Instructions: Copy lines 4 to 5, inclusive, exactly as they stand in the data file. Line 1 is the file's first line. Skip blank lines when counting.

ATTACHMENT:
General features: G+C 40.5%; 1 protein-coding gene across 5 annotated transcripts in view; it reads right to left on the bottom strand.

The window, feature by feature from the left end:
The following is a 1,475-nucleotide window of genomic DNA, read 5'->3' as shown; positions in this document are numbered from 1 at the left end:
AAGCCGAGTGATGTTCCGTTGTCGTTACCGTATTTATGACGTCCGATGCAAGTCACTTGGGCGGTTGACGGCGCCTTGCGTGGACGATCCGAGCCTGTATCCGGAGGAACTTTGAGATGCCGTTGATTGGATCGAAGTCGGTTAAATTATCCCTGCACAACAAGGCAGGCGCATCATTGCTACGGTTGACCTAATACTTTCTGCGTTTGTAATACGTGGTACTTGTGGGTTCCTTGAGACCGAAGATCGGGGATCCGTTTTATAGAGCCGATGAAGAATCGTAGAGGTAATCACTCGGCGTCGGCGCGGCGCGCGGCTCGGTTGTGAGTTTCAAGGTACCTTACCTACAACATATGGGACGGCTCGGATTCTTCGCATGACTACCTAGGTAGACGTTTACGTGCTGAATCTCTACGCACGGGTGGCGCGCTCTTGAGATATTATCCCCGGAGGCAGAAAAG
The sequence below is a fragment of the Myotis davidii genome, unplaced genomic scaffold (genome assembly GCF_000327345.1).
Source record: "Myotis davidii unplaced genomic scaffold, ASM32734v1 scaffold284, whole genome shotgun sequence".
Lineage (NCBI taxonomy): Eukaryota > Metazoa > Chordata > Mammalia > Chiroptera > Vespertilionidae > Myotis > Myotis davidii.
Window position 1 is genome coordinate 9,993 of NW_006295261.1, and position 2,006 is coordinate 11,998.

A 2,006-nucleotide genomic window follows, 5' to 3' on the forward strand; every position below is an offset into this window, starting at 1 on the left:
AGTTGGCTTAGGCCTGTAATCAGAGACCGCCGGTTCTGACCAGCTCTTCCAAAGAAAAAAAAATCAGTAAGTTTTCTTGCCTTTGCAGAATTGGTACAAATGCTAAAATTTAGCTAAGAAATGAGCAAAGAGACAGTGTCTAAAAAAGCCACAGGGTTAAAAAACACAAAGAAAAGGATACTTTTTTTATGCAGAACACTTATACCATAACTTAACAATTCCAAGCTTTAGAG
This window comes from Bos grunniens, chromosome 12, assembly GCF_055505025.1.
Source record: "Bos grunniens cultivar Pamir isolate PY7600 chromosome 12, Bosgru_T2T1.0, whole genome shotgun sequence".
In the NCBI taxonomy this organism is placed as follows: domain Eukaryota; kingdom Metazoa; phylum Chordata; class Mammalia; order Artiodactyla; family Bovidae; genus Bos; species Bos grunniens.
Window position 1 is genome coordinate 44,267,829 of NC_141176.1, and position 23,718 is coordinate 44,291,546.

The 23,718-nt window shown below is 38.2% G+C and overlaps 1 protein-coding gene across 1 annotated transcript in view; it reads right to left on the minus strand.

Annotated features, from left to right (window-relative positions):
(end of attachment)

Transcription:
AAGCCGAGTGATGTTCCGTTGTCGTTACCGTATTTATGACGTCCGATGCAAGTCACTTGGGCGGTTGACGGCGCCTTGCGTGGACGATCCGAGCCTGTATCCGGAGGAACTTTGAGATGCCGTTGATTGGATCGAAGTCGGTTAAATTATCCCTGCACAACAAGGCAGGCGCATCATTGCTACGGTTGACCTAATACTTTCTGCGTTTGTAATACGTGGTACTTGTGGGTTCCTTGAGACCGAAGATCGGGGATCCGTTTTATAGAGCCGATGAAGAATCGTAGAGGTAATCACTCGGCGTCGGCGCGGCGCGCGGCTCGGTTGTGAGTTTCAAGGTACCTTACCTACAACATATGGGACGGCTCGGATTCTTCGCATGACTACCTAGGTAGACGTTTACGTGCTGAATCTCTACGCACGGGTGGCGCGCTCTTGAGATATTATCCCCGGAGGCAGAAAAG
The sequence below is a fragment of the Myotis davidii genome, unplaced genomic scaffold (genome assembly GCF_000327345.1).